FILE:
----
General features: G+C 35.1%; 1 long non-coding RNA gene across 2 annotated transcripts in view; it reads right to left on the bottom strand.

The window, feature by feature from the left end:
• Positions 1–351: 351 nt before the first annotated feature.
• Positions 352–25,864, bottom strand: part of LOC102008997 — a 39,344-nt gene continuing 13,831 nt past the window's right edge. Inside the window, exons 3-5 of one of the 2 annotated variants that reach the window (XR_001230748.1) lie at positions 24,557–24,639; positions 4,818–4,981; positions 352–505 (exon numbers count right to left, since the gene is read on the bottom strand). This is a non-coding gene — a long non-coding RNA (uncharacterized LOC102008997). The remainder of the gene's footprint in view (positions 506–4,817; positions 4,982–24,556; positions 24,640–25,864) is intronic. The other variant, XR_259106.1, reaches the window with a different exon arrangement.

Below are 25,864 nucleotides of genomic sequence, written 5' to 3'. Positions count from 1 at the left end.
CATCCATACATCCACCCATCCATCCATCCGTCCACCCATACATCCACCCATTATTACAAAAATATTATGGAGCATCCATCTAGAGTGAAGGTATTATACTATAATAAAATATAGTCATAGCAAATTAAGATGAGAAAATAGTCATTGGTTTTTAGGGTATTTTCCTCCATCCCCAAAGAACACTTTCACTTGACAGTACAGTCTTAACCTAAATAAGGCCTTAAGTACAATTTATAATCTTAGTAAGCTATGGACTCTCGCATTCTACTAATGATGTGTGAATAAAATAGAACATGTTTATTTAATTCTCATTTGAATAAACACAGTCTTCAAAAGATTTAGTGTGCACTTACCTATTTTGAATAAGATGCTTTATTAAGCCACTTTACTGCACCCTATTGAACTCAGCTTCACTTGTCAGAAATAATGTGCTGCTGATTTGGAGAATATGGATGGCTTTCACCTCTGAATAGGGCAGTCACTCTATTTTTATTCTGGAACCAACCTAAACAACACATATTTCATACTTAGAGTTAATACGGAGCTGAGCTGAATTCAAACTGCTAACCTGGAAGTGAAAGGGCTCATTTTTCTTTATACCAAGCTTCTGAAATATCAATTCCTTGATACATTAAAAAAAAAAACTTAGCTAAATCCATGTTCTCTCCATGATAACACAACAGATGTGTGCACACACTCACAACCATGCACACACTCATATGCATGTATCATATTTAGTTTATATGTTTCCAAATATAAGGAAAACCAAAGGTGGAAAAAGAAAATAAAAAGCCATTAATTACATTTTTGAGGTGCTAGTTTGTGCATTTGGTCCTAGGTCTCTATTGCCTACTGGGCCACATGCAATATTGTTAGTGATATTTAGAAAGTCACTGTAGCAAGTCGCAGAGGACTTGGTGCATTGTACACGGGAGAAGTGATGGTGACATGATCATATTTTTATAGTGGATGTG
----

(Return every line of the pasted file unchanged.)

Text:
General features: G+C 35.1%; 1 long non-coding RNA gene across 2 annotated transcripts in view; it reads right to left on the bottom strand.

The window, feature by feature from the left end:
• Positions 1–351: 351 nt before the first annotated feature.
• Positions 352–25,864, bottom strand: part of LOC102008997 — a 39,344-nt gene continuing 13,831 nt past the window's right edge. Inside the window, exons 3-5 of one of the 2 annotated variants that reach the window (XR_001230748.1) lie at positions 24,557–24,639; positions 4,818–4,981; positions 352–505 (exon numbers count right to left, since the gene is read on the bottom strand). This is a non-coding gene — a long non-coding RNA (uncharacterized LOC102008997). The remainder of the gene's footprint in view (positions 506–4,817; positions 4,982–24,556; positions 24,640–25,864) is intronic. The other variant, XR_259106.1, reaches the window with a different exon arrangement.

Below are 25,864 nucleotides of genomic sequence, written 5' to 3'. Positions count from 1 at the left end.
CATCCATACATCCACCCATCCATCCATCCGTCCACCCATACATCCACCCATTATTACAAAAATATTATGGAGCATCCATCTAGAGTGAAGGTATTATACTATAATAAAATATAGTCATAGCAAATTAAGATGAGAAAATAGTCATTGGTTTTTAGGGTATTTTCCTCCATCCCCAAAGAACACTTTCACTTGACAGTACAGTCTTAACCTAAATAAGGCCTTAAGTACAATTTATAATCTTAGTAAGCTATGGACTCTCGCATTCTACTAATGATGTGTGAATAAAATAGAACATGTTTATTTAATTCTCATTTGAATAAACACAGTCTTCAAAAGATTTAGTGTGCACTTACCTATTTTGAATAAGATGCTTTATTAAGCCACTTTACTGCACCCTATTGAACTCAGCTTCACTTGTCAGAAATAATGTGCTGCTGATTTGGAGAATATGGATGGCTTTCACCTCTGAATAGGGCAGTCACTCTATTTTTATTCTGGAACCAACCTAAACAACACATATTTCATACTTAGAGTTAATACGGAGCTGAGCTGAATTCAAACTGCTAACCTGGAAGTGAAAGGGCTCATTTTTCTTTATACCAAGCTTCTGAAATATCAATTCCTTGATACATTAAAAAAAAAAACTTAGCTAAATCCATGTTCTCTCCATGATAACACAACAGATGTGTGCACACACTCACAACCATGCACACACTCATATGCATGTATCATATTTAGTTTATATGTTTCCAAATATAAGGAAAACCAAAGGTGGAAAAAGAAAATAAAAAGCCATTAATTACATTTTTGAGGTGCTAGTTTGTGCATTTGGTCCTAGGTCTCTATTGCCTACTGGGCCACATGCAATATTGTTAGTGATATTTAGAAAGTCACTGTAGCAAGTCGCAGAGGACTTGGTGCATTGTACACGGGAGAAGTGATGGTGACATGATCATATTTTTATAGTGGATGTG